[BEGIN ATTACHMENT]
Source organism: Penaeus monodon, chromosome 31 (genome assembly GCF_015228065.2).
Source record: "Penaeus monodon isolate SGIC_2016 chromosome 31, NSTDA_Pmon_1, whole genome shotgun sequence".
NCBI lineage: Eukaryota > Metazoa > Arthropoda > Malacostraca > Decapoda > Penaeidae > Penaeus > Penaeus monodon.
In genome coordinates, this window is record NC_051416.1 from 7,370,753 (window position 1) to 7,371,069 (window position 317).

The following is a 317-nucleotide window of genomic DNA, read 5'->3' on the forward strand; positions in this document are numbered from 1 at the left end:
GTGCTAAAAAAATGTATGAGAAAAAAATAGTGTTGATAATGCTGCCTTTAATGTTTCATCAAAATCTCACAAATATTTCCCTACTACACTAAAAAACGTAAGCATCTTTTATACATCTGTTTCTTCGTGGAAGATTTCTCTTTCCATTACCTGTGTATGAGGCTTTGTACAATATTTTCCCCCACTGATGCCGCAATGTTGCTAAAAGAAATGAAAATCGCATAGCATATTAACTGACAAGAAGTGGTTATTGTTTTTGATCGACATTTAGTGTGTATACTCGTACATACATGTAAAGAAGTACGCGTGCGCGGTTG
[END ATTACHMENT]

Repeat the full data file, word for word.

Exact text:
Source organism: Penaeus monodon, chromosome 31 (genome assembly GCF_015228065.2).
Source record: "Penaeus monodon isolate SGIC_2016 chromosome 31, NSTDA_Pmon_1, whole genome shotgun sequence".
NCBI lineage: Eukaryota > Metazoa > Arthropoda > Malacostraca > Decapoda > Penaeidae > Penaeus > Penaeus monodon.
In genome coordinates, this window is record NC_051416.1 from 7,370,753 (window position 1) to 7,371,069 (window position 317).

The following is a 317-nucleotide window of genomic DNA, read 5'->3' on the forward strand; positions in this document are numbered from 1 at the left end:
GTGCTAAAAAAATGTATGAGAAAAAAATAGTGTTGATAATGCTGCCTTTAATGTTTCATCAAAATCTCACAAATATTTCCCTACTACACTAAAAAACGTAAGCATCTTTTATACATCTGTTTCTTCGTGGAAGATTTCTCTTTCCATTACCTGTGTATGAGGCTTTGTACAATATTTTCCCCCACTGATGCCGCAATGTTGCTAAAAGAAATGAAAATCGCATAGCATATTAACTGACAAGAAGTGGTTATTGTTTTTGATCGACATTTAGTGTGTATACTCGTACATACATGTAAAGAAGTACGCGTGCGCGGTTG